Brent Layman. Pat Flynn. Brian Eveleth.
In county wrestling circles, they are household names of guys who completed last year's regular season as the Maryland State Wrestling Association's top-ranked, Class 4A-3A state champions. Each was a two-time county champion.
Each now is a freshman grappling in college, where his future looks bright.
As high school seniors, the trio posted a combined 104-1 record with a 60 percent pin ratio (62 falls). Using vastly different styles, they combined for 256 career victories.
As a 135-pound senior, Layman was the flashiest and the most fluid with his moves. "He was just dazzling, simply the finest technician I've ever seen," said his former coach at Old Mill, Mike Hampe.
Though his slender body and huge legs resembled Layman's, Flynn was Layman's perfect foilat 145 pounds. "I don't do the flashy stuff, just your basics," saidFlynn, a former Annapolis wrestler who more or less dissected his opponents.
Eveleth, a Chesapeake graduate, had quickness and power. His execution was overwhelming against his 125-pound adversaries. Just four of his 34 victories lasted the full six minutes.
Yet the highly recruited blue-chippers have discovered one thing about college wrestling: It's not just a job, it's a commitment.
* Eveleth blazed his way to the 125-pound state title at Chesapeake, flattening his first couple of opponents in the initial period, scoring a second-period pin in the semifinals and posting a 21-5 technical fall over McDonough's Larry Green in the championship bout.
He ended his senior season with a 34-0 record, including 23 pins -- 19 in the first period -- and seven technical falls. Eveleth, who was 93-16-1 for his career, captured the Anne Arundel County Sun's inaugural Fall Guys award with 114 points -- seven more that Broadneck's 119-pound state runner-up, Shawn Miller (34-1).
So his biggest challenge at the University of Pennsylvania has been learning to go the distance. High school matches are comprised of three periods of two minutes each, while a standard college match goes 3-2-2.
"It's not so much that you get tired, but you have to maintain your concentration," said Eveleth, whohas an overall 16-8 record (11-3 in varsity matches). "All of the matches are close. You can win or lose a match on a takedown, so you can't find yourself coming out of a stance or getting lazy in a match, or you'll pay for it."
What's paying off is Eveleth's hard work. He bench-presses 260 pounds, has wrestled "two or three former state champs," split victories with a high school national champ and beat a Division III All-American.
"I'm really surprised that I'm doing sowell," said Eveleth, who has scored technical falls over two opponents. "I've got good workout partners and good coaches up here."
* Flynn's third day at Penn State last fall was the last he would set foot on the University Park campus as a student: a truly alarming experience led to his subsequent one-semester suspension from the school.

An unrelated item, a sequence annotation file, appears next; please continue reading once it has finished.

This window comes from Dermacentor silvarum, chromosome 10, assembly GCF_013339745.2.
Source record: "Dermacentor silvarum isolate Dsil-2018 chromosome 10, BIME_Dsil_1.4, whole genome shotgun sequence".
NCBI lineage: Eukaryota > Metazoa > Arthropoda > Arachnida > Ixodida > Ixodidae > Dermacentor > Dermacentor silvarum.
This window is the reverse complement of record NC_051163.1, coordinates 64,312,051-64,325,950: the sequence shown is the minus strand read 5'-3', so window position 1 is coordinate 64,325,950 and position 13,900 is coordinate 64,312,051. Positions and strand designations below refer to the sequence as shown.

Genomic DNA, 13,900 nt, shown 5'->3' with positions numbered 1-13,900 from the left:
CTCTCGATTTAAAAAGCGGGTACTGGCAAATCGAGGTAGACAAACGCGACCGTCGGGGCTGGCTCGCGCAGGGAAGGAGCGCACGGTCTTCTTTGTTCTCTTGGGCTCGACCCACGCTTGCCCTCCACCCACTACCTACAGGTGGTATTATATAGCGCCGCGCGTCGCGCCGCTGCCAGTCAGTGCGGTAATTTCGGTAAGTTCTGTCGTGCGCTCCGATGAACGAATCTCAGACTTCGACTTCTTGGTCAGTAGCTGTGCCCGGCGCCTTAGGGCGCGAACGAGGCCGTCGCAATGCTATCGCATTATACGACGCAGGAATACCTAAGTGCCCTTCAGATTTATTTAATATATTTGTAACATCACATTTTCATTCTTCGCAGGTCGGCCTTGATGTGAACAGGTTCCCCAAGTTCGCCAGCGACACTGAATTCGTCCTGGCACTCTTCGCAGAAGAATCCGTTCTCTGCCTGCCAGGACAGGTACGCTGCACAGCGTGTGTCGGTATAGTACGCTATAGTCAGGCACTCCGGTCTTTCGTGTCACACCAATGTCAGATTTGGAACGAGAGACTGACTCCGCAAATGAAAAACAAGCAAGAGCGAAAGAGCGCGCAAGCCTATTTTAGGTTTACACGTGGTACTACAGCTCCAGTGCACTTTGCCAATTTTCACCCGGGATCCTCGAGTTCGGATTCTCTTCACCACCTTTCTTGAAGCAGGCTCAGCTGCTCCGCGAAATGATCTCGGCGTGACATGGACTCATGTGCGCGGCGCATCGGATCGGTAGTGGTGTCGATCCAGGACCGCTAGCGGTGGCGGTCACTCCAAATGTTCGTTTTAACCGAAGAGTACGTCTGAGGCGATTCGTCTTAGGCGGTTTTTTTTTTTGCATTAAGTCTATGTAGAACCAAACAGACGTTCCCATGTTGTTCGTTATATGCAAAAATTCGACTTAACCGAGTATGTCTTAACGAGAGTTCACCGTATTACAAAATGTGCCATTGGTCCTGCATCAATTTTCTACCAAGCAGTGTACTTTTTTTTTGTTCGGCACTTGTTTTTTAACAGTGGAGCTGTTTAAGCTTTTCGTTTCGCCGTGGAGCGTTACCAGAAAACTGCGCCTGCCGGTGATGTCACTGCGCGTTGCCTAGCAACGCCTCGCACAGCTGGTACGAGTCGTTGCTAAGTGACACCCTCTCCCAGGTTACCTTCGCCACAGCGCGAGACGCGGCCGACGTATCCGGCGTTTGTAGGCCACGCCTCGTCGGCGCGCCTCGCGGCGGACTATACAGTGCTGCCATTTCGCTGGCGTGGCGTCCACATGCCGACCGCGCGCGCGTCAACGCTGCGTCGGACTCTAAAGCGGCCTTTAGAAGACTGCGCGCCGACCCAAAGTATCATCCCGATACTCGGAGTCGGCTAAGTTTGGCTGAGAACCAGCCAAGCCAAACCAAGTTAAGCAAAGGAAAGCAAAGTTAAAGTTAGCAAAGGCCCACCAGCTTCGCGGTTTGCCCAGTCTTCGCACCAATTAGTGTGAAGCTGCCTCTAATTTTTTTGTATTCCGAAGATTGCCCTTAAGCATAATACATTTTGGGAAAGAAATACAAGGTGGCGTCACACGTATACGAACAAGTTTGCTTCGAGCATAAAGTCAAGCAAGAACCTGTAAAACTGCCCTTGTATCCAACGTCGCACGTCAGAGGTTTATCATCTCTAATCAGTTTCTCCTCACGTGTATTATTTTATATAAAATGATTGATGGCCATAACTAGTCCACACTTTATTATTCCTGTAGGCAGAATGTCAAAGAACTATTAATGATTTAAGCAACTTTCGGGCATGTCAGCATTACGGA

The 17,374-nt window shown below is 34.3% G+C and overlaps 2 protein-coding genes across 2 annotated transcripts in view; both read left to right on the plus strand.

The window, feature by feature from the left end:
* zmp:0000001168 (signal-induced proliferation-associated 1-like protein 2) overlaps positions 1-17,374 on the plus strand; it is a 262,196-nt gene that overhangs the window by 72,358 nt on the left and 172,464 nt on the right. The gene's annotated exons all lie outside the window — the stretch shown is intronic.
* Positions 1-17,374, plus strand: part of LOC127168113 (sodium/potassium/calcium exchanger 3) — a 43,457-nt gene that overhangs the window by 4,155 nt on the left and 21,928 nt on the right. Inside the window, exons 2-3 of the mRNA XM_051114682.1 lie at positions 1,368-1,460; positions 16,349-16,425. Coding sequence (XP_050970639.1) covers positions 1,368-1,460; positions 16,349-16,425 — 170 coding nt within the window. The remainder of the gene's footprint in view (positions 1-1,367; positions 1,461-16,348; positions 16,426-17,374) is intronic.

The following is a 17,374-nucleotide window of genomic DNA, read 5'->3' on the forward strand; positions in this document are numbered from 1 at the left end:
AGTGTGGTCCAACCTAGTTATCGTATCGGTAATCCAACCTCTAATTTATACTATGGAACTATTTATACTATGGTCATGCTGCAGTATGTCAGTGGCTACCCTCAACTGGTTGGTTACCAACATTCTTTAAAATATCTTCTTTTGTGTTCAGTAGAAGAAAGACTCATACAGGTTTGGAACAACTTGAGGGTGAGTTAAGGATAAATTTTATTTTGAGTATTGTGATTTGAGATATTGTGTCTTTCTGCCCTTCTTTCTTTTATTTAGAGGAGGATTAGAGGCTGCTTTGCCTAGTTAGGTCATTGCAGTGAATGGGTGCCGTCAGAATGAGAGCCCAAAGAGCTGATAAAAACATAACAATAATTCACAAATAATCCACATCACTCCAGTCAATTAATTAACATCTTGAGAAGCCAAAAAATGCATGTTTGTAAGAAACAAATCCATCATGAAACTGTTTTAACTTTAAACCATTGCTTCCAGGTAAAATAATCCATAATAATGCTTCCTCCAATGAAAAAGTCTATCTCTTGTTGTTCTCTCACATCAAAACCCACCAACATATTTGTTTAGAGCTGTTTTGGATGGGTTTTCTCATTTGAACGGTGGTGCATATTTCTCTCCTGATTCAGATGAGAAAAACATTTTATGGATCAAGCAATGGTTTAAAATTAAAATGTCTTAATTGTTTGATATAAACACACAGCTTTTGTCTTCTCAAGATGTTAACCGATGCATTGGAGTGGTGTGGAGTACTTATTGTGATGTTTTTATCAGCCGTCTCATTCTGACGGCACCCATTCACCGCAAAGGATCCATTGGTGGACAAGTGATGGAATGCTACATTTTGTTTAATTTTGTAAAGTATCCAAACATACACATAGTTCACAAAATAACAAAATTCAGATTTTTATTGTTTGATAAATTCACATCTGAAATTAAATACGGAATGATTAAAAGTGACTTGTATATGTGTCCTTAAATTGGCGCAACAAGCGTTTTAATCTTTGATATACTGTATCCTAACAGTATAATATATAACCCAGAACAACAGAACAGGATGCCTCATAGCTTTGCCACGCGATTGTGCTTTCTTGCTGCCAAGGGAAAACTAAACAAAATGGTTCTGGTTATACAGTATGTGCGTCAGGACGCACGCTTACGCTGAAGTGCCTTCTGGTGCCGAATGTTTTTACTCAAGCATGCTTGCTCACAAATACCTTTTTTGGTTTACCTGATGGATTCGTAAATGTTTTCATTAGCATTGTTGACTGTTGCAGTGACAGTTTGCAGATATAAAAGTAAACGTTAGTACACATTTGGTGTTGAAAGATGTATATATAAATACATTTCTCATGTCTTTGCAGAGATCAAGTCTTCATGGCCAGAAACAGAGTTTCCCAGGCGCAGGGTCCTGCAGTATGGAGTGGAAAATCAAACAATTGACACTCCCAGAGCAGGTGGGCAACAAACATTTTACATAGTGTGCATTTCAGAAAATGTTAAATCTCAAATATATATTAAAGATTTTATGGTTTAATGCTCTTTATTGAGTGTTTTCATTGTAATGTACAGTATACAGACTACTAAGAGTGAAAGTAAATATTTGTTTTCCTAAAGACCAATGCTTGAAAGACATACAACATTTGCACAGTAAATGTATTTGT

"A fire alarm was set off and I was charged with actually pulling it, but I don't feel my case was properly investigated," said Flynn, who opted not to return to Penn State. He is now a redshirt freshman at the University of Maryland.
The 18-year-old engineering major now lives in an off-campus apartment with six older students.
"Let's just say I'm done with the party scene for a while," said Flynn, who ended his senior season at Annapolis with an 88-11 career record.
In his final year at Annapolis, Flynn went 33-0 with 17 pins at 145pounds. He led the Panthers to their first Arundel tournament title in the event's eight-year history, and to a share of the county dual-meet crown -- which they shared with Old Mill and Broadneck -- for the first time in the 12-year tenure of Coach Dave Gehrdes.
"Now, I'm carrying around about 165 to 170 pounds," said the former Annapolisteam captain. "My shoulders are broader, my back is bigger and my legs are huge. I'll go with my same old style. My leverage may be less the bigger I get, but I'll be more effective and stronger."
So far, a skin rash has kept Flynn from practicing at Maryland, but Terps coach John McHugh knows his potential.
"He looks like a 158-pounder, and that's what we need," said McHugh, whose Terps have an 8-6 record. "He's still growing, and he'll be real strong once we get him lifting."
"It was nice to walk into practice and see Brent's familiarface," Flynn joked. "Maryland was nice enough to look at my case anddecided that I wasn't a threat to society. I'm on a good team with some hard-working guys. We have a bright future."
* The first week of practice with the Maryland wrestling team literally was an eye-popping experience for Layman, a 19-year-old redshirt freshman.
Specifically, his eye was blackened after taking a knee in it during a workout with 158-pound starter Vas Lahanus.